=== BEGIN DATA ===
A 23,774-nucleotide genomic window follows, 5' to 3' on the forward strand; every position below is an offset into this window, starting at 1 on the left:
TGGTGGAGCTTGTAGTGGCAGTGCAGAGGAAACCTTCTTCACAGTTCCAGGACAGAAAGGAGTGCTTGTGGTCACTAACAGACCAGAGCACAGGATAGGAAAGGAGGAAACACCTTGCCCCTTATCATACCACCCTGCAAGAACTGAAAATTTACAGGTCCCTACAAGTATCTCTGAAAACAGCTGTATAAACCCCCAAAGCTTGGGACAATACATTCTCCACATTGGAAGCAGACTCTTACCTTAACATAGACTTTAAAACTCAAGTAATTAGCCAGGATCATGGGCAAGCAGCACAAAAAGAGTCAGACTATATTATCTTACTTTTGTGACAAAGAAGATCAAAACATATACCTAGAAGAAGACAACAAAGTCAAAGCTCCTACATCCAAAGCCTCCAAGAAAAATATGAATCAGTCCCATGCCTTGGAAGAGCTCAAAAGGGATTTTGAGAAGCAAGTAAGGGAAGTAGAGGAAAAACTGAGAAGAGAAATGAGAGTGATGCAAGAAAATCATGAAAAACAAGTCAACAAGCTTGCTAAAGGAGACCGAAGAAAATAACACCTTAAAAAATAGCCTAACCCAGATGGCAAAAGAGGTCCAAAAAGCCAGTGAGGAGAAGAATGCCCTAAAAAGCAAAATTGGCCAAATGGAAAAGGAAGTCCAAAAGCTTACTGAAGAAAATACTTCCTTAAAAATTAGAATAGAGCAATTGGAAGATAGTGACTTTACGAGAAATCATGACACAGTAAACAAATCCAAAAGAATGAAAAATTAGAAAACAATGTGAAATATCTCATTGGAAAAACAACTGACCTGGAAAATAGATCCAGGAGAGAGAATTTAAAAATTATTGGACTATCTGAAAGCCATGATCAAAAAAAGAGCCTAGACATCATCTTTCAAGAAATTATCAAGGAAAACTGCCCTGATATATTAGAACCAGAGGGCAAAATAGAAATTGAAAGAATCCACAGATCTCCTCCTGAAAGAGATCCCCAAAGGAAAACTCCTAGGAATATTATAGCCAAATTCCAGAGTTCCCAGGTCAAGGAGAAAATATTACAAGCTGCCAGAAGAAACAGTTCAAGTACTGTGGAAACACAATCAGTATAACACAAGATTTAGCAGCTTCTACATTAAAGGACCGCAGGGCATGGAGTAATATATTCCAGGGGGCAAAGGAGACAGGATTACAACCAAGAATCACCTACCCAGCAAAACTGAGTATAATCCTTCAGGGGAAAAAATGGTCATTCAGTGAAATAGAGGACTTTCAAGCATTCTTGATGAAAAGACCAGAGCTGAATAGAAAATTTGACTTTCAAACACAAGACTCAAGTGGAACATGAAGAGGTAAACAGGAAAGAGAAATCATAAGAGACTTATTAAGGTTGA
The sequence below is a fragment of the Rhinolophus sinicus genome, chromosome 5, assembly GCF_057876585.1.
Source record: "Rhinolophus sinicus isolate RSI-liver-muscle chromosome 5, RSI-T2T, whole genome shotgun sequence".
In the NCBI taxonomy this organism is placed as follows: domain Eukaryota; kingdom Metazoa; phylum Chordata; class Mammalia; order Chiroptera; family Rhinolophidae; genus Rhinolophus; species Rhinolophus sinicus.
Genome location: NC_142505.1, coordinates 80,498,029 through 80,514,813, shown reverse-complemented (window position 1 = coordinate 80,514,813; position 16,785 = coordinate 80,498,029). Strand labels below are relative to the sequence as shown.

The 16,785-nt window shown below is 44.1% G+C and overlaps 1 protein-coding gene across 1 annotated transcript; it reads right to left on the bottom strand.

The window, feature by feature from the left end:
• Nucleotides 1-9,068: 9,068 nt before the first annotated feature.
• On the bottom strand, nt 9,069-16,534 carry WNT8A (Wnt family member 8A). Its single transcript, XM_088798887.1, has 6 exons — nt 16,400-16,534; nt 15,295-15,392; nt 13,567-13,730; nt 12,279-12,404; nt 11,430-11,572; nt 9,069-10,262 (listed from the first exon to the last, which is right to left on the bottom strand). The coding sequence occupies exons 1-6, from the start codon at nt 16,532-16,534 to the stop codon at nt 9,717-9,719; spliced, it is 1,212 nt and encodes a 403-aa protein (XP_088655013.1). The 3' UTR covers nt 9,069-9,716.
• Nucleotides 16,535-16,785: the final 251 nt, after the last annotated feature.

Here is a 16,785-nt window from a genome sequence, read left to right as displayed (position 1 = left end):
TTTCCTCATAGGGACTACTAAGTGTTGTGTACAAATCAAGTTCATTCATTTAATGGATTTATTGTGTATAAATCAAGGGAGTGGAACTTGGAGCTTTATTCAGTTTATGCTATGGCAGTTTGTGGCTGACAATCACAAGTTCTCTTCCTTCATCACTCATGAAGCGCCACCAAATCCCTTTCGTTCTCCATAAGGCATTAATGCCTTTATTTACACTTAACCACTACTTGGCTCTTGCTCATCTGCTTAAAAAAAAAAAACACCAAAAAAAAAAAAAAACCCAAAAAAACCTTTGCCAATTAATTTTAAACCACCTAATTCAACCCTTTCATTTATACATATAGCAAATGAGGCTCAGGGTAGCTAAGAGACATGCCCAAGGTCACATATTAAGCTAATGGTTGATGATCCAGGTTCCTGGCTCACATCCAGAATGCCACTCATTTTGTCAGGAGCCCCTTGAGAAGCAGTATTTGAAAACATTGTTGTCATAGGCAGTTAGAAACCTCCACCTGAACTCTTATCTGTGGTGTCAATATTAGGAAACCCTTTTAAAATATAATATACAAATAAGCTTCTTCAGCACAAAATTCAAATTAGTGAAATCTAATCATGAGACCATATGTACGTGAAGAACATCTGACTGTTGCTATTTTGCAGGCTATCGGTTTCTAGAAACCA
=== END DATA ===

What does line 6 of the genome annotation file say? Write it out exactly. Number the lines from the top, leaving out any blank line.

Genome location: NC_142505.1, coordinates 80,498,029 through 80,514,813, shown reverse-complemented (window position 1 = coordinate 80,514,813; position 16,785 = coordinate 80,498,029). Strand labels below are relative to the sequence as shown.